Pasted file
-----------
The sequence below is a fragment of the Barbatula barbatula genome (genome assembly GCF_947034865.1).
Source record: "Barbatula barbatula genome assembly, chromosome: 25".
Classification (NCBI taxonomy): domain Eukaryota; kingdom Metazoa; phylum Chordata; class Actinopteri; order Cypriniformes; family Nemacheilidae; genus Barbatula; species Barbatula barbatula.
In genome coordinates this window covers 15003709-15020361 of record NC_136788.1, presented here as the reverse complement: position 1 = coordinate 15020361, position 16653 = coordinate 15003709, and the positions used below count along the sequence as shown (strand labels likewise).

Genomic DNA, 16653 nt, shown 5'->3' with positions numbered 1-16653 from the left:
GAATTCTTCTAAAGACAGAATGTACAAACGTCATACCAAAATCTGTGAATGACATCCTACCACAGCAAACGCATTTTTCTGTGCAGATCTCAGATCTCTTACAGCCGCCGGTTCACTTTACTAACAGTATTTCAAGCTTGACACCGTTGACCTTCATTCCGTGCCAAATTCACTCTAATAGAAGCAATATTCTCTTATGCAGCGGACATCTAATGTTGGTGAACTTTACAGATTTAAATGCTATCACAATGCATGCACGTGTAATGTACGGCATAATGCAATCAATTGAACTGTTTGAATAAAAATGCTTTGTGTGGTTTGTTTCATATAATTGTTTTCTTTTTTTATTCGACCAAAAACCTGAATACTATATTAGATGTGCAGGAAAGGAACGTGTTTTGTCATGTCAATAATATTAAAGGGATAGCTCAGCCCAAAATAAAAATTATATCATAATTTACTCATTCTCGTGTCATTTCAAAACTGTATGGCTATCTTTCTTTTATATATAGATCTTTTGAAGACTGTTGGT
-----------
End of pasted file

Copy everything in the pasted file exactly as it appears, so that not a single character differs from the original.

The sequence below is a fragment of the Barbatula barbatula genome (genome assembly GCF_947034865.1).
Source record: "Barbatula barbatula genome assembly, chromosome: 25".
Classification (NCBI taxonomy): domain Eukaryota; kingdom Metazoa; phylum Chordata; class Actinopteri; order Cypriniformes; family Nemacheilidae; genus Barbatula; species Barbatula barbatula.
In genome coordinates this window covers 15003709-15020361 of record NC_136788.1, presented here as the reverse complement: position 1 = coordinate 15020361, position 16653 = coordinate 15003709, and the positions used below count along the sequence as shown (strand labels likewise).

Genomic DNA, 16653 nt, shown 5'->3' with positions numbered 1-16653 from the left:
GAATTCTTCTAAAGACAGAATGTACAAACGTCATACCAAAATCTGTGAATGACATCCTACCACAGCAAACGCATTTTTCTGTGCAGATCTCAGATCTCTTACAGCCGCCGGTTCACTTTACTAACAGTATTTCAAGCTTGACACCGTTGACCTTCATTCCGTGCCAAATTCACTCTAATAGAAGCAATATTCTCTTATGCAGCGGACATCTAATGTTGGTGAACTTTACAGATTTAAATGCTATCACAATGCATGCACGTGTAATGTACGGCATAATGCAATCAATTGAACTGTTTGAATAAAAATGCTTTGTGTGGTTTGTTTCATATAATTGTTTTCTTTTTTTATTCGACCAAAAACCTGAATACTATATTAGATGTGCAGGAAAGGAACGTGTTTTGTCATGTCAATAATATTAAAGGGATAGCTCAGCCCAAAATAAAAATTATATCATAATTTACTCATTCTCGTGTCATTTCAAAACTGTATGGCTATCTTTCTTTTATATATAGATCTTTTGAAGACTGTTGGT